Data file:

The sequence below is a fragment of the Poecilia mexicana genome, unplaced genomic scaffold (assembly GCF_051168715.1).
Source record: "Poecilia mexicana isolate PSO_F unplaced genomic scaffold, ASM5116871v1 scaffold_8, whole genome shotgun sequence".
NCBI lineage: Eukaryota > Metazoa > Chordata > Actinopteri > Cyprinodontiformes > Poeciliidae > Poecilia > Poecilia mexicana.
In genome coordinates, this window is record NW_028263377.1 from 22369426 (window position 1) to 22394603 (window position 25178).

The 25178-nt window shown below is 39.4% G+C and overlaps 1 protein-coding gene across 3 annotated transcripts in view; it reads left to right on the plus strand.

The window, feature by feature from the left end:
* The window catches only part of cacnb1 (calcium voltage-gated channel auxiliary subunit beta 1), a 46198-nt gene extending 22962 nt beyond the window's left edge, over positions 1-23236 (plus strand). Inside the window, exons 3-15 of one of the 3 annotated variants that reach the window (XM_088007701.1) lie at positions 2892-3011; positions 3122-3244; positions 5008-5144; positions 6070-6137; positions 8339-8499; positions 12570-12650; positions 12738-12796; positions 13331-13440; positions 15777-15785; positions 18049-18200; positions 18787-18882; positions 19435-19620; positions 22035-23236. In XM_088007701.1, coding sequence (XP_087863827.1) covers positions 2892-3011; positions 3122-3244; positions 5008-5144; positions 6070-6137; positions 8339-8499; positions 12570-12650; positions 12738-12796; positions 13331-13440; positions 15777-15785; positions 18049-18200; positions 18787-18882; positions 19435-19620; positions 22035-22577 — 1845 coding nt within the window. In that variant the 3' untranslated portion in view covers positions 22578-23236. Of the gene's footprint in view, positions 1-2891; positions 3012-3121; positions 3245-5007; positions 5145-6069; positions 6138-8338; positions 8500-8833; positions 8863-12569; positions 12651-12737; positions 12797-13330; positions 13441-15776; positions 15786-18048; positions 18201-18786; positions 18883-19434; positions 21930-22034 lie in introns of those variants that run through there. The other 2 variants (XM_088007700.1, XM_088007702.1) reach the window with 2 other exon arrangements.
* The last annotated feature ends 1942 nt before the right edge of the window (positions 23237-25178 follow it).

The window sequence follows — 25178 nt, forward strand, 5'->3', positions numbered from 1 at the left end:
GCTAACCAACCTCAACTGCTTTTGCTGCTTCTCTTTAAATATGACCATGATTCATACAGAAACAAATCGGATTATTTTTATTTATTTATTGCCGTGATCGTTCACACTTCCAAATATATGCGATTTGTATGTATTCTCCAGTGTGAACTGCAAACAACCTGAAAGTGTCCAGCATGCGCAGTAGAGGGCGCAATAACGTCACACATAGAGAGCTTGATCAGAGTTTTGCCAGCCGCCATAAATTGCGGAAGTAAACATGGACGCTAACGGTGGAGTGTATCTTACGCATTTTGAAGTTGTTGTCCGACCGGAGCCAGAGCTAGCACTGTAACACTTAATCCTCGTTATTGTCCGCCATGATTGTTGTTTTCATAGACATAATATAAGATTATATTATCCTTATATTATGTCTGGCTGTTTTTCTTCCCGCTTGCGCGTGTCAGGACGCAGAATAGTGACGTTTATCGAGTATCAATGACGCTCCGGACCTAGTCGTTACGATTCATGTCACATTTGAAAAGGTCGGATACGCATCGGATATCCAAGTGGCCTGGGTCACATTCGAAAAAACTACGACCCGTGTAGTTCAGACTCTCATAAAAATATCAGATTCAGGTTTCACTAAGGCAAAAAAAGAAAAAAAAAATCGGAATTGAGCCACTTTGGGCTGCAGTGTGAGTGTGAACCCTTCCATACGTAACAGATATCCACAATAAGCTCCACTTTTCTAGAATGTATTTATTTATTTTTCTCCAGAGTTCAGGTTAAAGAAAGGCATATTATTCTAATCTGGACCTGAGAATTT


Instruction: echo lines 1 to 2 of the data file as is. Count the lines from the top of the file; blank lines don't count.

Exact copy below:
The sequence below is a fragment of the Poecilia mexicana genome, unplaced genomic scaffold (assembly GCF_051168715.1).
Source record: "Poecilia mexicana isolate PSO_F unplaced genomic scaffold, ASM5116871v1 scaffold_8, whole genome shotgun sequence".